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28 of 30 people found the following review helpful By A Customer on 10 Mar. 2003
Format: DVD
I saw this film last night for the first time in years. I didn't remember it very well and I was afraid it might have not aged well. After all, mixed race marriages are quite common nowadays so, why should the film be relevant to today's audiences? The fact is it is. Apart from the fact that there's still plenty of racism around, I am sure that may parents still would have the reactions and thoughts that those parents have. And even if you disagree with me here, just think how it would be if you happened to be gay and had to introduce a partner to your parents.
But to me the best of the film is the chemistry between the actors. This is really the best of the film, and to me perhaps the reason why I enjoyed it so much. The supporting characters are great (the maid, the monsignor and the gallery manager, Sidney Poitier's father). Sidney Poitier and the girl (can't remember her name) are perfectly convincing as a young couple in love, afraid of what the parents might thing but strong enough to fight for it. But the best is really Katharine Hepburn and Spencer Tracy. She won an Oscar (number 2 out of 4), he missed it, but both of them are simply marvellous. At moments, you get insights to their own lives, like in no other film they did together: the way they look at each other at certain points in the film is not just acting to them, I'm sure it was real. Watch it and wonder why films aren't this good any more.
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11 of 12 people found the following review helpful By Mark Barry HALL OF FAMETOP 50 REVIEWERVINE VOICE on 26 Jan. 2008
Format: DVD
Sometimes a movie isn't a movie - sometimes it's more than that. And "Guess Who's Coming To Dinner" is one of those great moments in our troubled existence when a movie took on a real issue and became something more that entertainment, it became important, even a catalyst for change - change that's ongoing to this day.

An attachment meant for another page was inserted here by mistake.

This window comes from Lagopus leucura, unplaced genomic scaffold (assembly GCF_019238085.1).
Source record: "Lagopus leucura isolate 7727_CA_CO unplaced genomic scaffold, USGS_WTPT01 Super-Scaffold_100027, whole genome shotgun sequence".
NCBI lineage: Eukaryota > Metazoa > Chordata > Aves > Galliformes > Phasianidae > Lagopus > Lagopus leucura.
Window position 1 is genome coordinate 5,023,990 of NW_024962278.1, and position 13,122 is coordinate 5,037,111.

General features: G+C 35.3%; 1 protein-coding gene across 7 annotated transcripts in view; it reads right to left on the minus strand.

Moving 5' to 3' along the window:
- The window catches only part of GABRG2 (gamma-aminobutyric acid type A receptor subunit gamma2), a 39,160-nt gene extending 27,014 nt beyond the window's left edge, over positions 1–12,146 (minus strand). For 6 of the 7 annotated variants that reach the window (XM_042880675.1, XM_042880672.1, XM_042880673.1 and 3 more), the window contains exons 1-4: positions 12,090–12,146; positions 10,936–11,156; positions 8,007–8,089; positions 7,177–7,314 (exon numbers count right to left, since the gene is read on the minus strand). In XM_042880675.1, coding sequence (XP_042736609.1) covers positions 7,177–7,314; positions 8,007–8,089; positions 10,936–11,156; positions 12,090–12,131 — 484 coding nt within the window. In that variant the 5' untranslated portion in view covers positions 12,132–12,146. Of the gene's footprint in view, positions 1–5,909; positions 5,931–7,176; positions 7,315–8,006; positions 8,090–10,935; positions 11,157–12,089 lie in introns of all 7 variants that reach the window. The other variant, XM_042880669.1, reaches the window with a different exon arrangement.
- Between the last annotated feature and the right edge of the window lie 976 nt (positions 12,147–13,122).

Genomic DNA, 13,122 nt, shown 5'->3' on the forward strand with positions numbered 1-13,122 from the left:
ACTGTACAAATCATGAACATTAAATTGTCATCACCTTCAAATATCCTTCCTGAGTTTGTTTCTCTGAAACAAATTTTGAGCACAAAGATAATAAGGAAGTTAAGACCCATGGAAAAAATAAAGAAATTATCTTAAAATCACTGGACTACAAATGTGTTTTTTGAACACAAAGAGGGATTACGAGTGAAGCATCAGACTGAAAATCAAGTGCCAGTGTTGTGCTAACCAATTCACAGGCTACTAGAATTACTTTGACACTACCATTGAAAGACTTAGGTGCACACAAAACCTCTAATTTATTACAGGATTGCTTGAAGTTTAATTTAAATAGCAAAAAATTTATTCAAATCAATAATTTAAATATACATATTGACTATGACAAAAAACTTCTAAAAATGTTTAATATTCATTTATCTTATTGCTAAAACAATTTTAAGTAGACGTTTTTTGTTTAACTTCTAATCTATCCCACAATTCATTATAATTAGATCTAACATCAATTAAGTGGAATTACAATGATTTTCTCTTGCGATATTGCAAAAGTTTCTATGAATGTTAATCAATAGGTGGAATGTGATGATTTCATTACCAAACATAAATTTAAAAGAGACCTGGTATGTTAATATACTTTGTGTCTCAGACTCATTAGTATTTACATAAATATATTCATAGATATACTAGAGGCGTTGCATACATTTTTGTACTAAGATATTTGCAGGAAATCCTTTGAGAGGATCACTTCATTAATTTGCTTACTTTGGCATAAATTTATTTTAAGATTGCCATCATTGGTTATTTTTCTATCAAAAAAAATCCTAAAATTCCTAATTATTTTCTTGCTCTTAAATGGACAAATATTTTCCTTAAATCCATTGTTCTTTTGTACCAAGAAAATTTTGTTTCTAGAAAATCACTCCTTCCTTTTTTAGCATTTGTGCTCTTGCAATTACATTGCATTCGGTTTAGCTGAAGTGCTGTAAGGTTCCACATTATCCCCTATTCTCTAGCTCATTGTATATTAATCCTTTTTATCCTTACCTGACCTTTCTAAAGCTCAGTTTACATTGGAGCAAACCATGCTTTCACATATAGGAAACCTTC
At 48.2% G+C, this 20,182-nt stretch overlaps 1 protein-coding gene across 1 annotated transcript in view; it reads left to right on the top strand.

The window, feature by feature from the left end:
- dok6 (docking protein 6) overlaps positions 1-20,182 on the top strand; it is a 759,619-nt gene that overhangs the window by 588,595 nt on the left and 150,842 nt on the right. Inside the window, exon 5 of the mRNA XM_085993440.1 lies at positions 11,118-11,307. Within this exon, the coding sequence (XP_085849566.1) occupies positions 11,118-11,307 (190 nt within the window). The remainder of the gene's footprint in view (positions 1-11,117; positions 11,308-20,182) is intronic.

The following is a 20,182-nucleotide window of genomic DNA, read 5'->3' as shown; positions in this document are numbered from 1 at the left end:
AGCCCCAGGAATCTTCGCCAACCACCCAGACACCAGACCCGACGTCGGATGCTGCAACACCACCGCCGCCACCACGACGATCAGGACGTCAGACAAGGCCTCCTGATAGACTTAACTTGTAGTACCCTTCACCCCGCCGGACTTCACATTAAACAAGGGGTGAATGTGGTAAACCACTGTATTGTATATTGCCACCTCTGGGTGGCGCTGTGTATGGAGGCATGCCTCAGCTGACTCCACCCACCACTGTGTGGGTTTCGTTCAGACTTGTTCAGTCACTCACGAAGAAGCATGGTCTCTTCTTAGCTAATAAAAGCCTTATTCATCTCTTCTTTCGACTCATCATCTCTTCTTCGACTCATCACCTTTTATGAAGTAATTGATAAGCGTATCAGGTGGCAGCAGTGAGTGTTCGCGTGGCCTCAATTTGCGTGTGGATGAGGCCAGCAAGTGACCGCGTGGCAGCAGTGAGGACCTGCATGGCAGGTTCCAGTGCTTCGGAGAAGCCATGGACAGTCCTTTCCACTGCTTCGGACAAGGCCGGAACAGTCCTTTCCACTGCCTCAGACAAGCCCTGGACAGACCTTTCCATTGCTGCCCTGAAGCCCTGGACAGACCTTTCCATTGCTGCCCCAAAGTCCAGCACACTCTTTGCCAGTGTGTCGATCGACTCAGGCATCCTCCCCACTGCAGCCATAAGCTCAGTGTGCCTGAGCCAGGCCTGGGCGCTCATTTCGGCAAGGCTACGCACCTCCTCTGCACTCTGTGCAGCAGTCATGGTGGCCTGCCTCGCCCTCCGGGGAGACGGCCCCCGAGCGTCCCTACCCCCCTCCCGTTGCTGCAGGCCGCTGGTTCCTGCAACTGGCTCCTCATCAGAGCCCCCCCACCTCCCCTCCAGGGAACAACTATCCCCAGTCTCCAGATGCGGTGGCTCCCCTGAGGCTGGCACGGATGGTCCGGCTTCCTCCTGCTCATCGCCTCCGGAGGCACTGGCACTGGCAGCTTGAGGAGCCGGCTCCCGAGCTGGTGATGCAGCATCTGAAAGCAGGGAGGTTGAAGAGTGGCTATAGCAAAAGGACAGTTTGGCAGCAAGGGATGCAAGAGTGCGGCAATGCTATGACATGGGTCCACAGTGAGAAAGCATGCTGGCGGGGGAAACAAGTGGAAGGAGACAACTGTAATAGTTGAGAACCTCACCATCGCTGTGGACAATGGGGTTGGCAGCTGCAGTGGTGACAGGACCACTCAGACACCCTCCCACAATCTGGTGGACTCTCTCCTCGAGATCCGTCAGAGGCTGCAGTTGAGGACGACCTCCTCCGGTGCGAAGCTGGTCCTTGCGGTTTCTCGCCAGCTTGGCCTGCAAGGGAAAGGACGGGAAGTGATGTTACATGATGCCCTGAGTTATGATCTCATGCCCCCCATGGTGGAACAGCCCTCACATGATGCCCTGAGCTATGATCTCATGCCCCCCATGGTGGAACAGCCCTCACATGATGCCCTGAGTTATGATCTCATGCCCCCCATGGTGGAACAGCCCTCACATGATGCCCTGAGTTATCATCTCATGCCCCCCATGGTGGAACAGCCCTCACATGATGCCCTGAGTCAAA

It starts very badly. A jet plane crosses the city sky to dated girly vocals and naff strings. The lyrics of "The Glory Of Love" waft out at us, "You've got to cry a little...die a little..." Oh God! Immediately you feel this is an overrated and fiercely dated Hollywood outing, and while it may have been groundbreaking then, it's cheesy now. And worse - it seems to be smug and knowing - the Tinsel Town hypocrites doing "brave", but in a typically sanitized and acceptable way.

But then it improves almost immediately. Like a breath of fresh air, Katherine Houghton (niece of Hepburn) and an impossibly handsome and debonair Sidney Poitier float onto the screen beaming and hugging. Immediately they look the part - in love - and ready to take on the whole wide world and its crappy prejudices with a lump hammer. They're met by Virginia Christine, who plays Hilary St. George, assistant to Hepburn's character, Mrs. Drayton. She shiftily eyes the mixed couple and asks with her staunch steely white distaste, "Has something happened? Is anything wrong?" Haughton replies (too much in love to notice the meanness) "Something's happened! But it's right!"

Actually, Houghton is one of the movie's secret weapons; her unfolding strength and joie-de-vie positively invigorating and constantly countering the pontificating of the elders.
Read more ›
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3 of 3 people found the following review helpful By Janiepie on 5 Dec. 2010
Format: DVD
This wonderful film was the perfect platform for the unique Tracy/Hepburn duo and is especially poignant as filming was completed only a few weeks before Tracy's death. Surely those were real tears in Hepburn's eyes, after his closing remarks to the assembled family. Sparky Katharine Houghton (Hepburn's niece) and the incomparable Sidney Poitier finish the lineup for what is surely one of the great films, dealing sensitively and at times humourously with a very immotive subject during the sixties. One of my favourite films, certainly there amongst my "Desert Island" choices.